# IEEE Standard 754 Floating Point Numbers

Floating Point Representation: IEEE- 754

There were many problems in the conventional representation of floating-point notation like we could not express 0(zero), infinity number. To solve this, scientists have given a standard representation and named it as IEEE  Floating point representation.

IEEE stands for “ The Institute of Electrical and Electronics Engineers." It's an association that develops, defines and reviews the standard of electrical and computer science engineering. IEEE in 1985 and augmented in 2008 provided a standard to represent floating-point numbers and process them. This standard is now used by all the manufacturers while designing the floating-point arithmetic units to be portable among computers.

### History of IEEE Floating Point Standard 754 -1985 & innovation in 2008

In the mid-'50s, floating-point binary numbers were used in the beginning without a format. As there was no defined format to represent floating-point numbers in computers, creating problems in the portability of programs from one manufacturer's computer to another manufacturer's computer. With the innovation of personal computers in the mid-1980s, the number of bits used to store floating-point numbers was standardized as 32 bits. After that, a standing committee was formed by IEEE to standardize how floating-point binary numbers would be represented in computer and to resolve exception conditions such as an attempt to divide by 0, representation of infinity,0 and uniformity in rounding numbers.

Now, the system was able to use standard floating-point formats in 32 bits and 64 bits. With the innovation in computer technology, it became feasible to use many bits for floating-point numbers. IEEE 754 standard was updated in 2008 with a new standard for 16 bits and 128 bits numbers. The new version IEEE 754-2008 stated the standard for representing decimal floating-point numbers.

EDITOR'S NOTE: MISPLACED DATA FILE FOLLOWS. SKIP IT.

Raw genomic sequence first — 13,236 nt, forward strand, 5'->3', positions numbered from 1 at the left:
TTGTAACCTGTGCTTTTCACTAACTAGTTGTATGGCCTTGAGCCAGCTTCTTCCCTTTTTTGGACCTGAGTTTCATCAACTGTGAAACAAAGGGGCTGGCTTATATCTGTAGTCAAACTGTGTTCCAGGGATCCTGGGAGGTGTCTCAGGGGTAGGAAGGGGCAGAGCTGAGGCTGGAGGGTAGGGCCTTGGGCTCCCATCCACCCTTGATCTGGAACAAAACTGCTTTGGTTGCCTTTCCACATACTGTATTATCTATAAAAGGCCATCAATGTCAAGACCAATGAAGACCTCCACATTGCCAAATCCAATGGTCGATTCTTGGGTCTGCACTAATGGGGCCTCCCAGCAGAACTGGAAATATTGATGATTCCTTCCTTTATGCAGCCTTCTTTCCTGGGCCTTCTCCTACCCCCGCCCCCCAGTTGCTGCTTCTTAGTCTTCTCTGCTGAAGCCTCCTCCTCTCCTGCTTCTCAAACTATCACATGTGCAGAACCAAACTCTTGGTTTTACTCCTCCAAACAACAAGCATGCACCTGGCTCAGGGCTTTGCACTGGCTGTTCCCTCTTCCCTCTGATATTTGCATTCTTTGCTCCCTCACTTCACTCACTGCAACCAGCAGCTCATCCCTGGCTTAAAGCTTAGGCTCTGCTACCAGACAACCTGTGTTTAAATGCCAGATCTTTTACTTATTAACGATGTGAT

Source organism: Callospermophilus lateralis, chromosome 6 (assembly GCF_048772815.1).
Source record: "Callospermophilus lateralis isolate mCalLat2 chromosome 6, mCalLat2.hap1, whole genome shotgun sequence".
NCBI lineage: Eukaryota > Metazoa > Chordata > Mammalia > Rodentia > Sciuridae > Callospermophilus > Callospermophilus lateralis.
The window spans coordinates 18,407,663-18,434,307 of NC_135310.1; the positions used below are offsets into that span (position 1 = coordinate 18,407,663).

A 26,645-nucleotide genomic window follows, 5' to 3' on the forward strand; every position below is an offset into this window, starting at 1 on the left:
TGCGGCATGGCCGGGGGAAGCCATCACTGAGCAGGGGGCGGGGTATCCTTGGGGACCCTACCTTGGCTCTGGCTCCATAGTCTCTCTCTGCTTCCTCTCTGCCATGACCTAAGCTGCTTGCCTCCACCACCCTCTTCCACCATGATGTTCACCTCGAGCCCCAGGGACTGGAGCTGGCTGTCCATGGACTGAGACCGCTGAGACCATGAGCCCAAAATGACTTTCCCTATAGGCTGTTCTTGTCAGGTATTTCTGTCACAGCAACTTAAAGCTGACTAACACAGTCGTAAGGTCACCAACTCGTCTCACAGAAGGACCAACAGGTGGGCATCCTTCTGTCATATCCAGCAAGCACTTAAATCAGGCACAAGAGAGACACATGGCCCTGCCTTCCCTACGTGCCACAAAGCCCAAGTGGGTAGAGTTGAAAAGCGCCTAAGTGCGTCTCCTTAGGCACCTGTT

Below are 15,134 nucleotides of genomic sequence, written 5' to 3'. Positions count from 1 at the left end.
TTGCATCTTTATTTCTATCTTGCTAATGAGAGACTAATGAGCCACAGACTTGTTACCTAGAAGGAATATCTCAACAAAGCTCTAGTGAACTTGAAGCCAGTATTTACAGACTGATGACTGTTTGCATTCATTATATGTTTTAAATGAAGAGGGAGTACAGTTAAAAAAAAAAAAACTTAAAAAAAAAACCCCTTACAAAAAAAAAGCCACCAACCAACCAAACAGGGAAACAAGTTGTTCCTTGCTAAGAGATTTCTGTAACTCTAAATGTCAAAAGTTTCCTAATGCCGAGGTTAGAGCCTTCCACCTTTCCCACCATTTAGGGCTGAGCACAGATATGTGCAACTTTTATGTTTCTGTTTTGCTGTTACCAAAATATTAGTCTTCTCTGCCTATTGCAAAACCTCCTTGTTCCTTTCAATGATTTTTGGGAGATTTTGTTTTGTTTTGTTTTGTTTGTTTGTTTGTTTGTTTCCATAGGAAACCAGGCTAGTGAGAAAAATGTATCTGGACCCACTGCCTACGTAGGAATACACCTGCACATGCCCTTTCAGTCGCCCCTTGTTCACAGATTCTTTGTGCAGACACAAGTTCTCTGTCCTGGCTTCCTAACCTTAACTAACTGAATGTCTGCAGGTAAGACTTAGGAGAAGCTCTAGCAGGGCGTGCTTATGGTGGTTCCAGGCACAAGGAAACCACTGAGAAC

IEEE 754 standard has given the representation for floating-point number, i.e., it defines number representation and operation for floating-point arithmetic in two ways:-

1. Single precision (32 bit)
2. Double precision ( 64 bit )

Single-Precision -

1. Sign- In single precision, 1 bit is assigned for the sign (positive or negative).
2. Exponent- 8 bit is assigned for the range named exponent.
3. Mantissa- 23 bit is assigned for the precision ( it's for the fractional part)

Note: ### Why do we add 127?

Suppose a floating-point number: 1.1011 * 2+5           E = 5 + 127 = 132               positive

1.1011 * 2-5           E = -5+ 127 = 122               number

To maintain the +ve exponent only, we have to add 127 & 1023 (due to this, exponent always remain positive). If we add number less than 127, then we attain – ve exponent.

Note:- (i) If a different sign for exponent is used while performing the floating-point arithmetic, the hardware only concentrates on the exponent sign to overcome certain hardware problems in the floating-point representation. The true component is added to 127 to manage the number in + ve form. End-user subtracts 127 when we give E' to end-user.

In double-precision (64- bit)

1. Sign- In single precision, 1 bit is assigned for the sign(positive or negative).
2. Exponent- 8 bit is assigned for the range named as an exponent.